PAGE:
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24th Sep 2018

Brussels launches toothless inquiry into EU press freedoms

  • Press freedom is under assault in a number of EU states, civil liberties advocates and unions say (Photo: DRB62)

The European Commission is launching a high-level inquiry into press freedoms around the bloc. But its own officials admit the exercise is mainly intended for show.

The inquiry is to look into issues such as political interference, legal threats to journalists' rights, corporate influence in the media and concentration of media ownership. In the wake of the phone-tapping scandal at the News of the World, a now-defunct British tabloid, the group will investigate the state of "quality journalism" as well as ethics and media accountability.

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It will also make recommendations to the commission on what kind of follow-up there should be.

Speaking to press in Brussels on Tuesday, EU digital affairs commissioner Neelie Kroes said "there have been developments in the EU that put [press freedom] at stake. We all know where that is."

She noted that "member states have primary responsibility for policing freedom of the press ... What we lack is further competence to impose binding rules."

But she insisted the establishment of the group will not be an empty exercise: "We're not going to say [after the group has made its recommendations]: 'That's great. Thank-you very much' and then move on to something new. That's not going to be done here."

The commission's own officials say that is precisely what will happen, however.

One contact explained the main reason for creating the panel is to placate the European Parliament, which has repeatedly called on the commission to take action against member states. "It’s basically to get the parliament off our back ... There are some MEPs who seem incapable of understanding that the EU has very limited legal powers in this area," the source said.

The lack of any legal mandate for Brussels to intervene means it will have little choice but to sit on the report when it is ready.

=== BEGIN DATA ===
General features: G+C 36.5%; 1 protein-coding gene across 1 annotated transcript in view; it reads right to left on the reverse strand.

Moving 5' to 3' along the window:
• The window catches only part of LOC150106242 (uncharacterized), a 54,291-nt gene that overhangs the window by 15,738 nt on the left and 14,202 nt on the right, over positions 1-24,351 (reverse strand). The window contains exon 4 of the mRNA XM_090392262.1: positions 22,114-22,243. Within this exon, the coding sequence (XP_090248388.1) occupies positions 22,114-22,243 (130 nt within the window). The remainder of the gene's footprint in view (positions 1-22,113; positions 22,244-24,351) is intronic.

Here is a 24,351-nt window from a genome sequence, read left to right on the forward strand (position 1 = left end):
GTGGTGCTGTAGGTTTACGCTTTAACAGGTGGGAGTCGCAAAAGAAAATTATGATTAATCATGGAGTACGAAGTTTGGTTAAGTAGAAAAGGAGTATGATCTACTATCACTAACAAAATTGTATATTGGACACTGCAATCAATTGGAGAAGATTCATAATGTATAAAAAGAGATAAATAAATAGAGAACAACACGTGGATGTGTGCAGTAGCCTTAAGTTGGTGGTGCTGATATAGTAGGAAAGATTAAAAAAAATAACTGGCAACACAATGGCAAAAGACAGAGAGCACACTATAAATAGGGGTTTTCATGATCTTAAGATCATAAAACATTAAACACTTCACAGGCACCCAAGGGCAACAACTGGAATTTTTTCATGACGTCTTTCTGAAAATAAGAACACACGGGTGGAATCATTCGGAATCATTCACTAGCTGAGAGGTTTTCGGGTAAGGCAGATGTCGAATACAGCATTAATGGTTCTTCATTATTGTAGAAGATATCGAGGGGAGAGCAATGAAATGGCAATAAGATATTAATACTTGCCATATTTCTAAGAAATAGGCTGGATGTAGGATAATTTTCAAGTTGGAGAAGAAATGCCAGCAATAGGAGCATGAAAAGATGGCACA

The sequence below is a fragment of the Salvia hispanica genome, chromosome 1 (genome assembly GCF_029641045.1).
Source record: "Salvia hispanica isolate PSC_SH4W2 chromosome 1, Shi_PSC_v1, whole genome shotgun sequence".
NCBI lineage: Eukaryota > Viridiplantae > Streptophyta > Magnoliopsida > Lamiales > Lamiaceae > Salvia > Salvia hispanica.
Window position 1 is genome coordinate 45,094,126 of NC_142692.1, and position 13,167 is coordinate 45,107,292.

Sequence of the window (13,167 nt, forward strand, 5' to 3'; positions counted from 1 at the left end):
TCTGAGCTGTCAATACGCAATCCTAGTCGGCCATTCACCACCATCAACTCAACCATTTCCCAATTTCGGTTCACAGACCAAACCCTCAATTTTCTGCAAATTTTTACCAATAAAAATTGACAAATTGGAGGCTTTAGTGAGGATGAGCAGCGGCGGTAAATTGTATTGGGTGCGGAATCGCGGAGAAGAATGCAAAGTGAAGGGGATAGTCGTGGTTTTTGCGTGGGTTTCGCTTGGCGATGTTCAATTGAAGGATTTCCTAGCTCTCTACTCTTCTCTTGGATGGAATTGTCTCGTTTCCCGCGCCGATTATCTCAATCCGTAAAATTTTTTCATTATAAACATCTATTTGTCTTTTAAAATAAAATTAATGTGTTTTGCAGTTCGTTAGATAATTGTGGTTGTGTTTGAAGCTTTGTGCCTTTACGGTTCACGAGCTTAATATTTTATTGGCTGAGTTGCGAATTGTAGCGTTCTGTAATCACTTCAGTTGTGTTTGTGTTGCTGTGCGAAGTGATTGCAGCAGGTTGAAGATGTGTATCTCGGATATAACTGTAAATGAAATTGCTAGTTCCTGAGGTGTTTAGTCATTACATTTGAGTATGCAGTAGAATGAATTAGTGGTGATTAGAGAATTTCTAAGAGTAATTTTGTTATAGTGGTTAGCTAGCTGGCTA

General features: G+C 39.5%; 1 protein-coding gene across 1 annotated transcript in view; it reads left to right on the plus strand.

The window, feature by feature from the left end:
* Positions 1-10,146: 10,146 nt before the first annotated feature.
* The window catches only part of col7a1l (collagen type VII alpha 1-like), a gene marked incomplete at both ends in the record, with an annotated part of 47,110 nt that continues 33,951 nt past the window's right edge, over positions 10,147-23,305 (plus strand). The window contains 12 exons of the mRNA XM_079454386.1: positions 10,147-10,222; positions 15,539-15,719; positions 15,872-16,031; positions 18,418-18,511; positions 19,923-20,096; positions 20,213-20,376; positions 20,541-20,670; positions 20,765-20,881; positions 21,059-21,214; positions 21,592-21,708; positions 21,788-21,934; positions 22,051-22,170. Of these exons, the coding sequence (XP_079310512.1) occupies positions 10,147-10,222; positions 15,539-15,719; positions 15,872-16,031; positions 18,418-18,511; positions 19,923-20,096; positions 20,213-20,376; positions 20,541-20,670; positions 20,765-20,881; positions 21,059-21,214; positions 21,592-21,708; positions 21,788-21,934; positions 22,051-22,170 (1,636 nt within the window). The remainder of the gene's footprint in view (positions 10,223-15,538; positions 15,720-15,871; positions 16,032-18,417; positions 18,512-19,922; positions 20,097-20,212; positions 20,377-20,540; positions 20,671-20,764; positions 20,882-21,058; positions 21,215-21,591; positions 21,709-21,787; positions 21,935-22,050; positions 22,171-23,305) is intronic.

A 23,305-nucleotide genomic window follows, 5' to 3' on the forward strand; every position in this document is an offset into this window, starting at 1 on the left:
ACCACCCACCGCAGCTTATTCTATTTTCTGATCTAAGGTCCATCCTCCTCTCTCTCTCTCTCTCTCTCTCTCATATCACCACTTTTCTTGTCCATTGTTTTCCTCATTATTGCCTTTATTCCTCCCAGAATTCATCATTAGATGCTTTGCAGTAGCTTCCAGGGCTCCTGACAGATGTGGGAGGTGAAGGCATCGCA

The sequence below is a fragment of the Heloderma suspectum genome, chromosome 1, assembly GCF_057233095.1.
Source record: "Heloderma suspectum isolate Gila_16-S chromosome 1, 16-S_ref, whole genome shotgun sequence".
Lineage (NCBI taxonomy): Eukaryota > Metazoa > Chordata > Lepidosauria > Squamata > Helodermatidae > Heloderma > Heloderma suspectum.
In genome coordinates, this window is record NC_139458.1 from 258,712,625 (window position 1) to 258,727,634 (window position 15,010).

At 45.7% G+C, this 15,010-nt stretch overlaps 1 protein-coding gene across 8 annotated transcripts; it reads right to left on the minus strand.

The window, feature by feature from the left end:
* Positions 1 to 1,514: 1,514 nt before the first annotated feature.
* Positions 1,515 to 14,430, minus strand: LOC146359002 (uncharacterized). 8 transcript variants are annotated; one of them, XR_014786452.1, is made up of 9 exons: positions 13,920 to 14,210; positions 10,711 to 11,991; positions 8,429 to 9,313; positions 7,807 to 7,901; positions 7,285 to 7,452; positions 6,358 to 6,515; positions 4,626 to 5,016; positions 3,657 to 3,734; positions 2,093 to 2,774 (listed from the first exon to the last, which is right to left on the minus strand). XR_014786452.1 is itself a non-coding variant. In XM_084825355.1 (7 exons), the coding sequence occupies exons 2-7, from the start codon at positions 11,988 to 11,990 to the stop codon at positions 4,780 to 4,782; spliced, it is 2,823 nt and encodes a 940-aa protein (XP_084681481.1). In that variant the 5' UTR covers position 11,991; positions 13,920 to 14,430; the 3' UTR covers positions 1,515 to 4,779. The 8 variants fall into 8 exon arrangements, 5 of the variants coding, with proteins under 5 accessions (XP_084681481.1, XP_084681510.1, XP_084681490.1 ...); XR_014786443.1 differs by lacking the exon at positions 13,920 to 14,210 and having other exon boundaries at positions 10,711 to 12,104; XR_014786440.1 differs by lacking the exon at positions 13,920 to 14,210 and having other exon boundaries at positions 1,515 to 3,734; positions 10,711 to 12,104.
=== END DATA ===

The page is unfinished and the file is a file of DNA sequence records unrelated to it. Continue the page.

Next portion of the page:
A number of the individuals on the team were picked specifically due to their awareness of the lack of powers of the commission in this area.

The group will comprise the former president of Latvia and ex-commissioner Vaira Vīķe-Freiberga, Herta Daubler-Gmelin, a former German justice minister, and Luis Pessoa Maduro, a professor at the European University Institute and former advocate-general at the European Court of Justice.

The sole journalist on the panel will be Ben Hammersley, an editor with Wired UK who has also reported from Burma, Iran and Afghanistan.

Speaking to EUobserver, he defended the new task-force aims to redefine the terms of the debate on the future of journalism.

"What do we mean by media, journalism, freedom of the press? We need to return to first principle and build a framework of best practice atop that," he said. "The media landscape has changed dramatically over the last 10-15 years, in terms of technology and patterns of consumption. If Europe is to start to address the question of media freedom, they have to address intellectually what exactly it is they are talking about."

He said that in the group's first discussion, which took place on Tuesday afternoon, the members were very aware of the limitations of the commission's powers in this realm.

"This is a huge problem. What is the possible efficacy of this effort? But you have to start somewhere," he said, adding that a second group that will look into the practicalities of what can be done will be established in a year's time. The new group expects to deliver its results in 12 months.

The European Parliament pressure comes amid widespread complaints about constriction of press freedoms in the EU in recent years.

Italy, ranked last in the EU in Reporters Without Borders' 2010 Press Freedom Index, has come under fire from the left and centre in the European Parliament for hyper-concentration of public and private media in the hands of the prime minister.

On 5 October, a legislative committee approved what Reporters Without Borders called "cosmetic changes" to a bill that would curb the publication of police wiretaps in the news media and would force websites to publish corrections. The law had earlier been shelved after public outcry. The draft bill is due to be voted on next week.

In February, the same organisation denounced Neelie Kroes' action over Hungary's media law, which sets up a media council to watch over ‘unbalanced reporting’, as “inadequate”.

A number of eastern European countries have also been criticised by the Open Society Institute's media programme for high levels of state interference in the appointment of journalists at public broadcasters.

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The European Parliament on Thursday said the recent tweaks to the Hungarian media law do not go far enough and criticised the EU commission for not pressing for more changes, especially regarding the media council, whose members are appointed by the ruling party.

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